After World War II, he succeeded in convincing a Dutch court that the sale was an attempt to deceive the Nazis and not just to profit from it. them, and was sentenced to only one year in prison for fraud. days before he died.
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Issuing certificates of authenticity is nothing new in the world of photography. It’s not difficult to make customer signs, and Group of Seven artists J.E.H. Designed to justify the work of Tom Thomson after a friend drowned in 1917, MacDonald did not use much of his engineering genius.
Neither this Tom Thomson heritage symbol nor this painting is real, but the fakers have taken care to make it look like it. Jon S. Dellandrea Collection, Photo by Doug Nicholson
Canada also had a famous art fraud case before the Morriso case. Although the project is important, the Canadian art community has previously made many-falsified works by the Group of Seven, the Eleven Painters, the Beaver Hall Group and the Painters of the Montée Saint-Michel. Unfortunately, the memory of the public is short, so perhaps it is not surprising that history repeats itself.
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However, the Group of Seven example is particularly instructive. In a landmark trial that shook Canadian art in the early 1960s, librarian Leslie W. Lewis and filmmaker Neil Sharkey were jailed for misleading the public in a A large amount of deceptive art, but not a small price.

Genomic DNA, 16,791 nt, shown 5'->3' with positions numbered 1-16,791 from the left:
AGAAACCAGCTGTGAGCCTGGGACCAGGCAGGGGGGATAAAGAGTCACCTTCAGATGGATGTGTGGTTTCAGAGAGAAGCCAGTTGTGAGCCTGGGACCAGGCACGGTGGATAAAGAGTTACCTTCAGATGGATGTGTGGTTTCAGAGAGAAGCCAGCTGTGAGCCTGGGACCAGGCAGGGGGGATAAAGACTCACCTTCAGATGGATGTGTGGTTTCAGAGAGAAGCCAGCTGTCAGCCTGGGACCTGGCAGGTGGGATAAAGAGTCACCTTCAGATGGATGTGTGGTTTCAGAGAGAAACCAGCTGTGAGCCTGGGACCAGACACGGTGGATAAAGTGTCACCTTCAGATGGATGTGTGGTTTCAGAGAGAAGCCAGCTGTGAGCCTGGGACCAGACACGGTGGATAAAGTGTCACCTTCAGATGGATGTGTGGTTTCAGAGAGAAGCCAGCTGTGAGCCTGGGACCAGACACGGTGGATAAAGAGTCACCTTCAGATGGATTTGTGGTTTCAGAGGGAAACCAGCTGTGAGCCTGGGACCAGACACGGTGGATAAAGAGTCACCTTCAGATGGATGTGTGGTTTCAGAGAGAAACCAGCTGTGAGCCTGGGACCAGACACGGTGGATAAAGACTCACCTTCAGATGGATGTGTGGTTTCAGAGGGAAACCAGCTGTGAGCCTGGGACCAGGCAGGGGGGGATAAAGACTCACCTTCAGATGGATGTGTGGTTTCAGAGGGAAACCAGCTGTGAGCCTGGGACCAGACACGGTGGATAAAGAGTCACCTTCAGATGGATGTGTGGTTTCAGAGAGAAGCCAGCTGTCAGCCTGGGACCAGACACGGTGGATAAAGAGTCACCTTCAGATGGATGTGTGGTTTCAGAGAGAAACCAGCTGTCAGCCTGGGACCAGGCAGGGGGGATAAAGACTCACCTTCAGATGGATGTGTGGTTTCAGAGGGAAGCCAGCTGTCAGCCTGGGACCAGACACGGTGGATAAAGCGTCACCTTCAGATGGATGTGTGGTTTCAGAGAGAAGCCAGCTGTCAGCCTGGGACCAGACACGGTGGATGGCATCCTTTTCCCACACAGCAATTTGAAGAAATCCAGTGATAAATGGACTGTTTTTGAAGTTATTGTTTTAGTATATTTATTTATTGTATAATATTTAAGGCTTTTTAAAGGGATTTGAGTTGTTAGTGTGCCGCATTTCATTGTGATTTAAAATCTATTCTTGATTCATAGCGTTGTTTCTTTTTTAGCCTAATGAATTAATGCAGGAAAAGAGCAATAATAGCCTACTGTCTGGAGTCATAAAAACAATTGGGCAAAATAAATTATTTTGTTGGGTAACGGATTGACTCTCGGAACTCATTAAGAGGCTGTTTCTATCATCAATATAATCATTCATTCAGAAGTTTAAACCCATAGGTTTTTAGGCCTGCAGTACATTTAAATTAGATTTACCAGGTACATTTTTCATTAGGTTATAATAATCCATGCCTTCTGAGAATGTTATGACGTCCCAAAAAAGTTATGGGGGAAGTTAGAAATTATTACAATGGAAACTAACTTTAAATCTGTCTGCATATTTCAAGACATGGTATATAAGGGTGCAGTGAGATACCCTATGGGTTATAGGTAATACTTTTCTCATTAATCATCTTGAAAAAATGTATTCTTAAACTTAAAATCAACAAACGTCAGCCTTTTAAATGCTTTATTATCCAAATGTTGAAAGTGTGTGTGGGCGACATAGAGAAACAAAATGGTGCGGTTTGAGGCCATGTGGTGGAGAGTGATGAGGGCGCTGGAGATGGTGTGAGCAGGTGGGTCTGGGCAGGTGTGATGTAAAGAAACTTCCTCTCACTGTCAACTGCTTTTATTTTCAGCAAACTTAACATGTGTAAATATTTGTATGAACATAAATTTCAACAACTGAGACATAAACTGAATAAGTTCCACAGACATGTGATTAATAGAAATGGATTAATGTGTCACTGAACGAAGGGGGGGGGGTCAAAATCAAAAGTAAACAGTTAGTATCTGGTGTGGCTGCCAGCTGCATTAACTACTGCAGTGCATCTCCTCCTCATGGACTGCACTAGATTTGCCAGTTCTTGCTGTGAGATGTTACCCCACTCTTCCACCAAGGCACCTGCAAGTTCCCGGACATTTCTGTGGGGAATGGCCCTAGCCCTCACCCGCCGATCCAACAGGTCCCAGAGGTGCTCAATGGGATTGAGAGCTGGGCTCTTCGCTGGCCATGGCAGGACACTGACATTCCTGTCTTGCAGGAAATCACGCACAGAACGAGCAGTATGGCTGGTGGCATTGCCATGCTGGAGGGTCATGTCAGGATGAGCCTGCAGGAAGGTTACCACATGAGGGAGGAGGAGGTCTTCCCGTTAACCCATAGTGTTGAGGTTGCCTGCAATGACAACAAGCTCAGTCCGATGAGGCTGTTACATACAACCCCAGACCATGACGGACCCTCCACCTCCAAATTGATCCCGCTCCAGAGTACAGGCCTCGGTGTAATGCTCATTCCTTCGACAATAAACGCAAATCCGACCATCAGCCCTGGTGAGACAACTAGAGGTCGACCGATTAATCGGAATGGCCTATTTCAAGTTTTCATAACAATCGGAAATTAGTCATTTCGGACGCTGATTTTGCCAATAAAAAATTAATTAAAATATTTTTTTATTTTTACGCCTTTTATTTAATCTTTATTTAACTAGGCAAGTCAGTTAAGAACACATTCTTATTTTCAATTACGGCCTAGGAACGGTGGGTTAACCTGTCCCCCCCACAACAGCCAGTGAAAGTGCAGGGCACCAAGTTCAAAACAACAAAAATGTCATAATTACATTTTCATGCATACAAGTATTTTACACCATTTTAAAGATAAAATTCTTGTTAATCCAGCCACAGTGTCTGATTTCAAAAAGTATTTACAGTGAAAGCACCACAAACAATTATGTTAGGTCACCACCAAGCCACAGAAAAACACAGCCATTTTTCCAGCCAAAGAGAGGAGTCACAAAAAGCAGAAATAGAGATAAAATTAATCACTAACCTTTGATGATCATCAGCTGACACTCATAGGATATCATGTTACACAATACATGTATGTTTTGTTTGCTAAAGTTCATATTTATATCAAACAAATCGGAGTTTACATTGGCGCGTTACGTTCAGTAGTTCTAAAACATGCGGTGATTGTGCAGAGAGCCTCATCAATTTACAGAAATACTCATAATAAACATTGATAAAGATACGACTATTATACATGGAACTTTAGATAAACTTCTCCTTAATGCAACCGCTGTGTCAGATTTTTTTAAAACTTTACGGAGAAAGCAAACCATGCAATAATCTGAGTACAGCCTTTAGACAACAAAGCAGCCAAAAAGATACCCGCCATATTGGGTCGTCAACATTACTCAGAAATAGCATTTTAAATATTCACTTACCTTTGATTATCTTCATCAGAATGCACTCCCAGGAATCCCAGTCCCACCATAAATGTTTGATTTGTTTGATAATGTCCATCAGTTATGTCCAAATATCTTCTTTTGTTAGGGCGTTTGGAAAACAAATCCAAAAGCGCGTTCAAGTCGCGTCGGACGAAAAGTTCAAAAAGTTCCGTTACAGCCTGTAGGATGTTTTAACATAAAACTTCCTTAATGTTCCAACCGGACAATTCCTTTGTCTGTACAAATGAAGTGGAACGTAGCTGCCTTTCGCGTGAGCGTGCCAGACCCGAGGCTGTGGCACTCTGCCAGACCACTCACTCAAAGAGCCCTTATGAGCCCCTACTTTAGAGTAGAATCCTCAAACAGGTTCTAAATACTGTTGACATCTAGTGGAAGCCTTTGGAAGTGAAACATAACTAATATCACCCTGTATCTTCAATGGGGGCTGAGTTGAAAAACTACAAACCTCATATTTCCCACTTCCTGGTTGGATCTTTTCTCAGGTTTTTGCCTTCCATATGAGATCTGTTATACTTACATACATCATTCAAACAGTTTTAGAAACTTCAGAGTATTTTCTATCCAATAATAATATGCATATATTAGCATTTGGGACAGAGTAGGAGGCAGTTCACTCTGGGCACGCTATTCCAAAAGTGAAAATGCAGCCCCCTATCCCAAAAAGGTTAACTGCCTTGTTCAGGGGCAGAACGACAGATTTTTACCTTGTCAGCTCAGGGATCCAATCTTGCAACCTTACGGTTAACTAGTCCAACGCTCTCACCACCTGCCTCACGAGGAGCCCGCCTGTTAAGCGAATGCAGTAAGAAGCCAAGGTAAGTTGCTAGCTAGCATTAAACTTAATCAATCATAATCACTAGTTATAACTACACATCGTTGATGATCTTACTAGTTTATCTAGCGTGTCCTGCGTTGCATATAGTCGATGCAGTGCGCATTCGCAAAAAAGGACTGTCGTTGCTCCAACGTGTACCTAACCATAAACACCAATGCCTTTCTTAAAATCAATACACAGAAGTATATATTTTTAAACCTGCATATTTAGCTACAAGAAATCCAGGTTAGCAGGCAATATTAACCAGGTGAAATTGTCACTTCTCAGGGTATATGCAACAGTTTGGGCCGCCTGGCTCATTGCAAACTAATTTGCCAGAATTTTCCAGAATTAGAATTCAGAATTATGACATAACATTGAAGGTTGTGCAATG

The parallels between the 1963 and 2023 chapters are interesting. They all involve a concerted effort by Ontario provincial police to find the source of fake paintings and bring those responsible to justice. They included both prominent Canadians and casual collectors looking for a bargain. And those instigators thought it probably didn’t matter because ordinary people weren’t hurt. But, it is argued that the few rich doctors, lawyers and celebrities who can spend money may lose their money to customers.
But the judge saw it differently in 1963. “It will shake the confidence of movie lovers.” That information should be considered today.
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One of the most interesting things I discovered while doing research for my book was an open secret that in the early 1960s some Canadian art dealers were happy to sell knowingly the fakeness of European art was abandoned in Canada for many years. All jobs are the same. Lewis, one of the buyers sentenced to prison in 1963, sold more than 580 paintings a year through Ward-Price auctioneer, the largest auction house in Canada at that time. We’re not sure how many of those paintings were fake, but there were a lot. How the auction house escaped prosecution remains a mystery. Ben Ward-Price said that he had just sold the item that was given to him and was “out of it”.